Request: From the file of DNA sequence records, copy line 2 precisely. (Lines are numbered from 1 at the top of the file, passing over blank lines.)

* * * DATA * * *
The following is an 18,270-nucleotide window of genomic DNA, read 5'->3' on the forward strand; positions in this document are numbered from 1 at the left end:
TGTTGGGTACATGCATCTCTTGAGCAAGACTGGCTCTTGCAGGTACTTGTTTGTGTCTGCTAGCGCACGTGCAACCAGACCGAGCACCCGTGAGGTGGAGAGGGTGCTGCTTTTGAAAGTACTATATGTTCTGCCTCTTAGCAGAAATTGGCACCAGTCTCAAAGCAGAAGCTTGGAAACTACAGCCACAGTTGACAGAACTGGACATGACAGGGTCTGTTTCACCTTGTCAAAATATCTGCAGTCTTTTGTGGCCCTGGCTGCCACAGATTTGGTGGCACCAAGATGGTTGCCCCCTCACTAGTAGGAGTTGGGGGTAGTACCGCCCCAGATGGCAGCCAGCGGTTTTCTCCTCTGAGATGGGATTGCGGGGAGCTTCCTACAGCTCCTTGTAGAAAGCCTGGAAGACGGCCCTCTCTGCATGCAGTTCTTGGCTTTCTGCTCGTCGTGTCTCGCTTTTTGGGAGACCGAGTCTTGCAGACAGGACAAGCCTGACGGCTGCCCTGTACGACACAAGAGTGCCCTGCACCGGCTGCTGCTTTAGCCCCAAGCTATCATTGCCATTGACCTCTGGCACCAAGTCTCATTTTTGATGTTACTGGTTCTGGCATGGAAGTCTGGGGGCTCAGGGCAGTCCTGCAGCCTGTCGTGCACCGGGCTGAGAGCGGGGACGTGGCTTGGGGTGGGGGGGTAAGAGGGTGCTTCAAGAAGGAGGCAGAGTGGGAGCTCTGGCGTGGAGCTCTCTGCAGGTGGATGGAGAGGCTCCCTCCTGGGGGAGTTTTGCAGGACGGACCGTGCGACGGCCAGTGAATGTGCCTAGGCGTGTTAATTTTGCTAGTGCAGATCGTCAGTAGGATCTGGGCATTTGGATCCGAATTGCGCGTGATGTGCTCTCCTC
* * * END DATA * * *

TGTTGGGTACATGCATCTCTTGAGCAAGACTGGCTCTTGCAGGTACTTGTTTGTGTCTGCTAGCGCACGTGCAACCAGACCGAGCACCCGTGAGGTGGAGAGGGTGCTGCTTTTGAAAGTACTATATGTTCTGCCTCTTAGCAGAAATTGGCACCAGTCTCAAAGCAGAAGCTTGGAAACTACAGCCACAGTTGACAGAACTGGACATGACAGGGTCTGTTTCACCTTGTCAAAATATCTGCAGTCTTTTGTGGCCCTGGCTGCCACAGATTTGGTGGCACCAAGATGGTTGCCCCCTCACTAGTAGGAGTTGGGGGTAGTACCGCCCCAGATGGCAGCCAGCGGTTTTCTCCTCTGAGATGGGATTGCGGGGAGCTTCCTACAGCTCCTTGTAGAAAGCCTGGAAGACGGCCCTCTCTGCATGCAGTTCTTGGCTTTCTGCTCGTCGTGTCTCGCTTTTTGGGAGACCGAGTCTTGCAGACAGGACAAGCCTGACGGCTGCCCTGTACGACACAAGAGTGCCCTGCACCGGCTGCTGCTTTAGCCCCAAGCTATCATTGCCATTGACCTCTGGCACCAAGTCTCATTTTTGATGTTACTGGTTCTGGCATGGAAGTCTGGGGGCTCAGGGCAGTCCTGCAGCCTGTCGTGCACCGGGCTGAGAGCGGGGACGTGGCTTGGGGTGGGGGGGTAAGAGGGTGCTTCAAGAAGGAGGCAGAGTGGGAGCTCTGGCGTGGAGCTCTCTGCAGGTGGATGGAGAGGCTCCCTCCTGGGGGAGTTTTGCAGGACGGACCGTGCGACGGCCAGTGAATGTGCCTAGGCGTGTTAATTTTGCTAGTGCAGATCGTCAGTAGGATCTGGGCATTTGGATCCGAATTGCGCGTGATGTGCTCTCCTC